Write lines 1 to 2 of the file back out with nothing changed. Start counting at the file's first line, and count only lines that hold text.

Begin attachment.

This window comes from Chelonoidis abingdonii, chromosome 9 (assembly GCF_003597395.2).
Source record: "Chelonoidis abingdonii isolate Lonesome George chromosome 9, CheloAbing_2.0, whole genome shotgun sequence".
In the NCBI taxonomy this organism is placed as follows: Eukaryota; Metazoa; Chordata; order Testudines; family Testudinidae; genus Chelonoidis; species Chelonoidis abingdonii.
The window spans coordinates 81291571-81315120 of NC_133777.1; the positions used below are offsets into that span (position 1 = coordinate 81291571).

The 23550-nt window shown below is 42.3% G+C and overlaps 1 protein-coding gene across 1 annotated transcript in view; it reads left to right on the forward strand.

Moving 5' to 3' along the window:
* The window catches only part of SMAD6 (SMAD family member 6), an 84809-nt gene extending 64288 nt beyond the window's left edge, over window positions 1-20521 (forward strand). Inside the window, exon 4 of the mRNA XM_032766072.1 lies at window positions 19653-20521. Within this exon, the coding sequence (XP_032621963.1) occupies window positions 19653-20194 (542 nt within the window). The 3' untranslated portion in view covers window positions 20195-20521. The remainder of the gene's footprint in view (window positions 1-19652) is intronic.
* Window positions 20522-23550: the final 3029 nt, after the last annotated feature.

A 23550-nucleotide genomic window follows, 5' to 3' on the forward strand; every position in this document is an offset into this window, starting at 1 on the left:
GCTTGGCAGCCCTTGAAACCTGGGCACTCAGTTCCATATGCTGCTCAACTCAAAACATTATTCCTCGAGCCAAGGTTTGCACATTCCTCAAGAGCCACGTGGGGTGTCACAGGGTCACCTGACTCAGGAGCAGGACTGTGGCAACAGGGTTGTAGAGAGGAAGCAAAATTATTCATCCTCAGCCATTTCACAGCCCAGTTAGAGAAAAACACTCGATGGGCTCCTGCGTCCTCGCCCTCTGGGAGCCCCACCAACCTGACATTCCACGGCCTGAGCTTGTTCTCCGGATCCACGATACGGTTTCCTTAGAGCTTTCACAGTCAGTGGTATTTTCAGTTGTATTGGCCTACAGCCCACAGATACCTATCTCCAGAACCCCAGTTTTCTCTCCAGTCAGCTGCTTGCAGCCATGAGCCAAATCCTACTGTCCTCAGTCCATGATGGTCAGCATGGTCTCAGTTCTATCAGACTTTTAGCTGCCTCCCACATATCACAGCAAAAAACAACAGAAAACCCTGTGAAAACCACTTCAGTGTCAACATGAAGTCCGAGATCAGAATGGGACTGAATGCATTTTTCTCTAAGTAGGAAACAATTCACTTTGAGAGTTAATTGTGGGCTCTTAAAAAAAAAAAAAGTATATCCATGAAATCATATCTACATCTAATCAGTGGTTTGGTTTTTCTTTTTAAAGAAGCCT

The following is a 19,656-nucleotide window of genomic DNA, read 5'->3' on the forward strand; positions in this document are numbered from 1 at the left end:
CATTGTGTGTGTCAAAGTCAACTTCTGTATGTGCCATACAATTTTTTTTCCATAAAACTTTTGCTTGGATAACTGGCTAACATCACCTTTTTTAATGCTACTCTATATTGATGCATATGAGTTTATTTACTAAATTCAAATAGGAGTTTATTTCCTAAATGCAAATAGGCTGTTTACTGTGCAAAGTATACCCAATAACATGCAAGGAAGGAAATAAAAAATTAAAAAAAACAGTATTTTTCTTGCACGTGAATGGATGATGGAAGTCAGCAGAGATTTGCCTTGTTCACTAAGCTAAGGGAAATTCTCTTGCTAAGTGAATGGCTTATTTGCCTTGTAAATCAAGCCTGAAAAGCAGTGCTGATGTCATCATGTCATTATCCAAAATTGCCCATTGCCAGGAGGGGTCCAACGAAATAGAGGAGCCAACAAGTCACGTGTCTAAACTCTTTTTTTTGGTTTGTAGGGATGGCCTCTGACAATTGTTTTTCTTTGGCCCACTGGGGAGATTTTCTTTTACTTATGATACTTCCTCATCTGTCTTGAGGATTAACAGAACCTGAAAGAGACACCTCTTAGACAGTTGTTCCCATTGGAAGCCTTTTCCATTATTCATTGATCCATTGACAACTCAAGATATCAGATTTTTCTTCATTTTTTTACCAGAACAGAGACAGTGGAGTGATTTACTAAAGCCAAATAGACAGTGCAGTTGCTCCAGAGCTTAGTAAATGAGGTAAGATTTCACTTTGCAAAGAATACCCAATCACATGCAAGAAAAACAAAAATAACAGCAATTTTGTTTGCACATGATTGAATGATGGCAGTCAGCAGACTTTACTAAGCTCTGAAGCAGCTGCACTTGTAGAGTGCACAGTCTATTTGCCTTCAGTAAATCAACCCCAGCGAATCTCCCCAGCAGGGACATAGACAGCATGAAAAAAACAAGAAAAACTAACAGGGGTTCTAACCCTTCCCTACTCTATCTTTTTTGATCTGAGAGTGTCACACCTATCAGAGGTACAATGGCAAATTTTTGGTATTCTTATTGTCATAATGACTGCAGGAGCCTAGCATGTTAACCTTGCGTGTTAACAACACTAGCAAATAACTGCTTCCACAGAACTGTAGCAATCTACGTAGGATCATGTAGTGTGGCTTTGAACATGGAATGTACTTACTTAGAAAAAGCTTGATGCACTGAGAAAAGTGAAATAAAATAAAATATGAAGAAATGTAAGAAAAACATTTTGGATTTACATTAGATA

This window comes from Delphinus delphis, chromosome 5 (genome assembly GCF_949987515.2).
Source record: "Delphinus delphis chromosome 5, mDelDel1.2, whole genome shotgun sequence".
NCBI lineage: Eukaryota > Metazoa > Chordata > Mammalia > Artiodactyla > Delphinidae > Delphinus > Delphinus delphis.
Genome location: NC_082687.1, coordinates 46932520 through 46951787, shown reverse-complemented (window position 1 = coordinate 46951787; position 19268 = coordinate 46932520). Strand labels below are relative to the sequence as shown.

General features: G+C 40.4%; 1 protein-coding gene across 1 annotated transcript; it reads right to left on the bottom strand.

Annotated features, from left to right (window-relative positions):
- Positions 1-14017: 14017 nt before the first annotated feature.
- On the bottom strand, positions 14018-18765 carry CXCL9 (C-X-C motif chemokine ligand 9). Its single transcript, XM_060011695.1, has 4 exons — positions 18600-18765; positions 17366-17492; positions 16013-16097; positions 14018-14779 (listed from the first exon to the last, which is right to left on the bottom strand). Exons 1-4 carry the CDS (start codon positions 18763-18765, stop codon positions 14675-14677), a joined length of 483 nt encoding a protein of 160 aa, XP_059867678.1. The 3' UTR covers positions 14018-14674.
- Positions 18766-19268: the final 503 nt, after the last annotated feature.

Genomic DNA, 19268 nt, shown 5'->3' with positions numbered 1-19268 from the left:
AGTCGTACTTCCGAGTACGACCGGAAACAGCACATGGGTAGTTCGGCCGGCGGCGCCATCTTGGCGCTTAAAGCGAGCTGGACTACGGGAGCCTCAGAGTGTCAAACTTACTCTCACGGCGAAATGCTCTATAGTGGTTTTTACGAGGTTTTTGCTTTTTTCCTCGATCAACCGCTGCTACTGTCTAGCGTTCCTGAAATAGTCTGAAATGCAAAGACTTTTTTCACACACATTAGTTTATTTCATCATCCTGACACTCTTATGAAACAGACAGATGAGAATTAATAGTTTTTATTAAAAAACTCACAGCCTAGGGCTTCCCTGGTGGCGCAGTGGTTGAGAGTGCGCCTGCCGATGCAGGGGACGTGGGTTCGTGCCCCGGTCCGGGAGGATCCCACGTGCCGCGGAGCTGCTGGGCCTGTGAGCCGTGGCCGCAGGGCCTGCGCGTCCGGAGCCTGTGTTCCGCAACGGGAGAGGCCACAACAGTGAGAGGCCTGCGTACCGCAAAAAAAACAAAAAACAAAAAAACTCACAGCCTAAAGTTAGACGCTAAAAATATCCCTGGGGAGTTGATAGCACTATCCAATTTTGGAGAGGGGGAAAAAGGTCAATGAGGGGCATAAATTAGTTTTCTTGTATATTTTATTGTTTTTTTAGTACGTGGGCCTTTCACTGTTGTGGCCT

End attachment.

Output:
This window comes from Chelonoidis abingdonii, chromosome 9 (assembly GCF_003597395.2).
Source record: "Chelonoidis abingdonii isolate Lonesome George chromosome 9, CheloAbing_2.0, whole genome shotgun sequence".